Lightning Progress Downunder – P-38 Restoration Report – January, 2018

Just some of the original P-38 wing components on hand at HARS in Australia for the reconstruction of three examples of the "'Fork-tailed Devil". (photo by John Parker)

Two years ago we published a fascinating report HERE from our good friend John Parker at Warbirds Online detailing progress on not one, but three Lockheed P-38 Lightnings currently under restoration at Historical Aircraft Restorations Ltd., in Albion Park, New South Wales, Australia. The workshop sits inside one of the Historical Aircraft Restoration Society’s hangars and run by world renowned warbird recovery expert, Rob Grienert. John Parker recently revisited the Lightnings to see how things are shaping up, and we thought our readers would be interested to see his report…

Lightning’s Downunder

by John Parker

Since our last visit, work has focused on the daunting task of rebuilding and, where necessary, remanufacturing everything required to assemble a P-38’s wing. This process began by dismantling a wing center section from a wrecked P-38 and reverse-engineering it all from the ground up. The first stage involved removing the wing’s core, its main spar. A P-38 Lightning has a 52 foot wingspan, so the main spar is huge! Once they separated the main spar from the wing itself, Greinert’s team built a fixture to build up a new unit, using the original as a template. This phase alone took considerable time and resources to complete.

Greinert’s team removed the main spar from this wrecked P-38 wing center section. Note the P-47 Thunderbolt in its jig in the background. (photo by John Parker)
The P-38’s original main spar is in the foreground, while a jig to the rear holds the new spar assembly. (photo by John Parker)
The new main spar assembly coming together in its jig during July, 2017. (photo by John Parker)

Once the main spar was complete, Greinert’s team removed it from its fixture, and began the herculean task of designing, then building a full wing jig. A full P-38 wing jig is a significant undertaking, given the sheer size of a Lightning, however, as with all aspects of this project, it has been accomplished with excellent attention to detail, accuracy and professionalism. Last winter (summertime in the USA), the freshly-completed main spar was installed in the new full-wing jig, and work commenced on building the first of the three new P-38 wing assemblies, using an original Lightning’s wing as a pattern. This first wing will take some time to complete, but the two subsequent examples should move forwards at greater pace once the team builds familiarity with the intricacies of the process. As previously reported, the first two wings will be for static aircraft only. By the time the third (airworthy) wing is constructed, the team will be old hands at P-38 wing building!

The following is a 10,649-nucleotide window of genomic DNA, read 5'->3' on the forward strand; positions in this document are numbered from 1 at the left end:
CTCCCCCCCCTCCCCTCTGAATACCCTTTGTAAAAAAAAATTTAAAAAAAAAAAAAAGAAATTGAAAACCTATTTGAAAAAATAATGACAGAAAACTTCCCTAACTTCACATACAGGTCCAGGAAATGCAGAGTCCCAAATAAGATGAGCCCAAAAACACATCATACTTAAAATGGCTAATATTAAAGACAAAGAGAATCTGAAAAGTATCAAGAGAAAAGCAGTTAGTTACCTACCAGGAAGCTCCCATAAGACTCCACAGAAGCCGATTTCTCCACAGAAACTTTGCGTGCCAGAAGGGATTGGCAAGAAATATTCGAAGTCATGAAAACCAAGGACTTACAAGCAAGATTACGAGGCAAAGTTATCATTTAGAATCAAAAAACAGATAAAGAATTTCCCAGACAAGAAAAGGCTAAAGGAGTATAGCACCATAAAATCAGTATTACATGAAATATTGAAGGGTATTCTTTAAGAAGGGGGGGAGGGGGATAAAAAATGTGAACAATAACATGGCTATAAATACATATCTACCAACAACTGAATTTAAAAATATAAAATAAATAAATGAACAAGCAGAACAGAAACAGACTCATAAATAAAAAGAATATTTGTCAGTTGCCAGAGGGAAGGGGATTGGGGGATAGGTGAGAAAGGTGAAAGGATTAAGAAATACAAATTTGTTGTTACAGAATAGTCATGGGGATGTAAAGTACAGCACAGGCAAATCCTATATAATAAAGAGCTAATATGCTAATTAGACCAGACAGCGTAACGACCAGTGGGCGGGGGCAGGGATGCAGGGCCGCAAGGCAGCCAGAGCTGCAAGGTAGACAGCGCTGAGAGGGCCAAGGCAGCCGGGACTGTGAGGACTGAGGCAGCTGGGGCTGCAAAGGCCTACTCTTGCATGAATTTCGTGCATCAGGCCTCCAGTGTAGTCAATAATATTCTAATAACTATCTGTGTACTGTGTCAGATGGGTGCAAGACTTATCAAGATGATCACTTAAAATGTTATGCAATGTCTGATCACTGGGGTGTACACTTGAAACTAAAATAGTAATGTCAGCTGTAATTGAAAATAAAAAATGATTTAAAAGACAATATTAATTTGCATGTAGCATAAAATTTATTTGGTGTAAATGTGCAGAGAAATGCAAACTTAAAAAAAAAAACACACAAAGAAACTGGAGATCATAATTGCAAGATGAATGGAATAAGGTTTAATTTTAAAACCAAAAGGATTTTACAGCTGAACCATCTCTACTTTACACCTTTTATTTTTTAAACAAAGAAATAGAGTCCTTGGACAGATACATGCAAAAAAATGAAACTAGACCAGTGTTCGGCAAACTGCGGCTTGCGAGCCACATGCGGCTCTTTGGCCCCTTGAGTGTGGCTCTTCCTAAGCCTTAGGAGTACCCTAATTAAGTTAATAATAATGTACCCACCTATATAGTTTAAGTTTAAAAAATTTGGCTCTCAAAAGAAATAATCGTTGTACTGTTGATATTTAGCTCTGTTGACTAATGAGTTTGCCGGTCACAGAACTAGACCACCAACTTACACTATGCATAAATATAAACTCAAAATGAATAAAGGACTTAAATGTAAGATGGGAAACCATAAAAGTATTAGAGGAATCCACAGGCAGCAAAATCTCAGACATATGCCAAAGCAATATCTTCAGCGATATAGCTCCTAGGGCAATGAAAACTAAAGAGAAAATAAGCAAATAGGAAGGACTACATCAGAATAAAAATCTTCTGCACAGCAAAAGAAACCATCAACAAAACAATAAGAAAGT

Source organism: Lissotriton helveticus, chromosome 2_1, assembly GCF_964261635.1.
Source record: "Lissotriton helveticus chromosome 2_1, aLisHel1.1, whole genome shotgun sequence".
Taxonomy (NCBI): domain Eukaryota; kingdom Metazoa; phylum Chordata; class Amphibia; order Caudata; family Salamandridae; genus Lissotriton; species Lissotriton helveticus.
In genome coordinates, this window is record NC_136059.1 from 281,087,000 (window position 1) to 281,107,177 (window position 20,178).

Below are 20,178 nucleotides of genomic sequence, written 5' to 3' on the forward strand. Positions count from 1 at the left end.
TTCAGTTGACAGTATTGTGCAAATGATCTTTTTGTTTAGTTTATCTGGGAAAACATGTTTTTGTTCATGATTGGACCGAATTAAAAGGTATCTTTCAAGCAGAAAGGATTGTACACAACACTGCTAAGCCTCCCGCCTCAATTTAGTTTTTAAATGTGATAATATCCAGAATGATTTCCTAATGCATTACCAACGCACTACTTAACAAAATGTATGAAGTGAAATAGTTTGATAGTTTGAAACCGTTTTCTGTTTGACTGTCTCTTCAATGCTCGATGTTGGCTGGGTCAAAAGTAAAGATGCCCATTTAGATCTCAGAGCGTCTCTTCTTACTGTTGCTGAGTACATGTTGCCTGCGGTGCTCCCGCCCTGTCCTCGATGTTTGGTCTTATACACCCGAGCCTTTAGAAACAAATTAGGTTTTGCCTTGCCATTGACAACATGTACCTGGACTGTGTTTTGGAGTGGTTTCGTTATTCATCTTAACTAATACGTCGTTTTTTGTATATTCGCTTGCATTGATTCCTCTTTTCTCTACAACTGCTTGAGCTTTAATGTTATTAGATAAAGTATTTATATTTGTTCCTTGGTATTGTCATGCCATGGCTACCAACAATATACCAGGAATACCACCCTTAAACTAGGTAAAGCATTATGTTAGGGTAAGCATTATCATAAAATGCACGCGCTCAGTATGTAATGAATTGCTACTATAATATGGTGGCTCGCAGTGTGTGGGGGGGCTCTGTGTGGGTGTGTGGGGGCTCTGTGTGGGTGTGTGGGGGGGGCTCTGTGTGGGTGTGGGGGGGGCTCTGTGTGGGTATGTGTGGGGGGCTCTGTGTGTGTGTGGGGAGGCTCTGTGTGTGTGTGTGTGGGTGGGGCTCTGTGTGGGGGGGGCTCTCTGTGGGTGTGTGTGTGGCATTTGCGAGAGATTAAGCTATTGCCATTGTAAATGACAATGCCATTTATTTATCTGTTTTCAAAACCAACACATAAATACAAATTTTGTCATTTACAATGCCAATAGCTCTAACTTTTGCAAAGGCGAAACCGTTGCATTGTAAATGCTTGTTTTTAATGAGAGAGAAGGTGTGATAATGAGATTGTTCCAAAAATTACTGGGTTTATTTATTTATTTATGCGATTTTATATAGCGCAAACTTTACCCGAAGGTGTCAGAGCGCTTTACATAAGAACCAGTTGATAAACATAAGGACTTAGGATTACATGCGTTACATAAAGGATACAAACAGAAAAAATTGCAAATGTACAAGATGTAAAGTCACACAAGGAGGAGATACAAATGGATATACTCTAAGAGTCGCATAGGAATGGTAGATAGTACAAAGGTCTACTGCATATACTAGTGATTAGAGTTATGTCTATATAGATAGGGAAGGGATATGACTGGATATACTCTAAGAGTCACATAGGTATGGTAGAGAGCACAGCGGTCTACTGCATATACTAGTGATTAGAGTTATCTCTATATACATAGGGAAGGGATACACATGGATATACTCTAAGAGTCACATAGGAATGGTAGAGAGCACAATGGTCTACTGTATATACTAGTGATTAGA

This image shows the P-38’s freshly reconstructed main spar now installed in the full wing jig. (photo by John Parker)
Another shot of the P-38’s main spar in the wing jig. As sub assemblies are completed, Greinert’s team will gradually install them and build up the wing structure. (photo by John Parker)
A detailed view of the main spar in the full-wing jig showing where the outer wing panel will attach. (photo by John Parker)

The Albion Park team has also accelerated progress on other parts of the P-38 rebuilds such as the ailerons, elevators, horizontal stabilizers, tail booms and cockpits. Work on these components was also much in evidence as we toured the workshop. There is, as always, no completion date yet for this first P-38, however the pace of work is such that it shouldn’t be too long before some of the major sub-assemblies are complete and mated together again, ready to be hung on the core wing assembly when it too is ready. The next two machines will follow in due time.

A pair of partially complete tail booms are now in storage, awaiting completion of the wing before they too can be fully reassembled. (photo by John Parker)
The P-38’s horizontal stabilizer and elevator assembly is already close to completion. (photo by John Parker)
A Lightning aileron in its jig. (photo by John Parker)

In addition, a pleasant surprise for the team was a recent visit from Prime Minister Malcolm Turnbull to inspect the P-38 restoration projects – certainly a great honor for the Lightning restoration team and HARS.

Australia’s Prime Minister, Malcom Turnbull, (left) visits HARS and takes in the work on their P-38 Lightning restorations. (photo by John Parker)

Warbirds Online will continue to follow the story of these “Fork Tailed Devils” over the next few years, including the first Lockheed P-38 Lightning to fly in Australia since 1945 as part of the great HARS collection.


WarbirdsNews wishes to express our gratitude to John Parker and, by extension, to Rob Greinert, for the article and images published here. We expect to hear from them again before too long!


  1. No mention of P-38’s should EVER be made without reminding readers that this is THE plane used by America’s Ace of Aces, Maj. Richard “Dick” Bong. My Dad, an USAAC Ordinance Officer, served with him briefly in New Guinea. (& our second highest # of kills by An American Ace, all-time, was also in a P-38; “nuff said!!!) USAF”70-74

    • Amen to that! Let us not forget. One of Dick’s shot up P-38s is buried near a WWII airfield in New Guinea. His plane was so shot up-rudder, ailerons and tires shot out. He landed with no brakes and flat tires. He ended up parking it in a ditch. Practice then was to dig a big hole and push the wrecked plane into it. Then bury it. So, there it lies waiting to be discovered.


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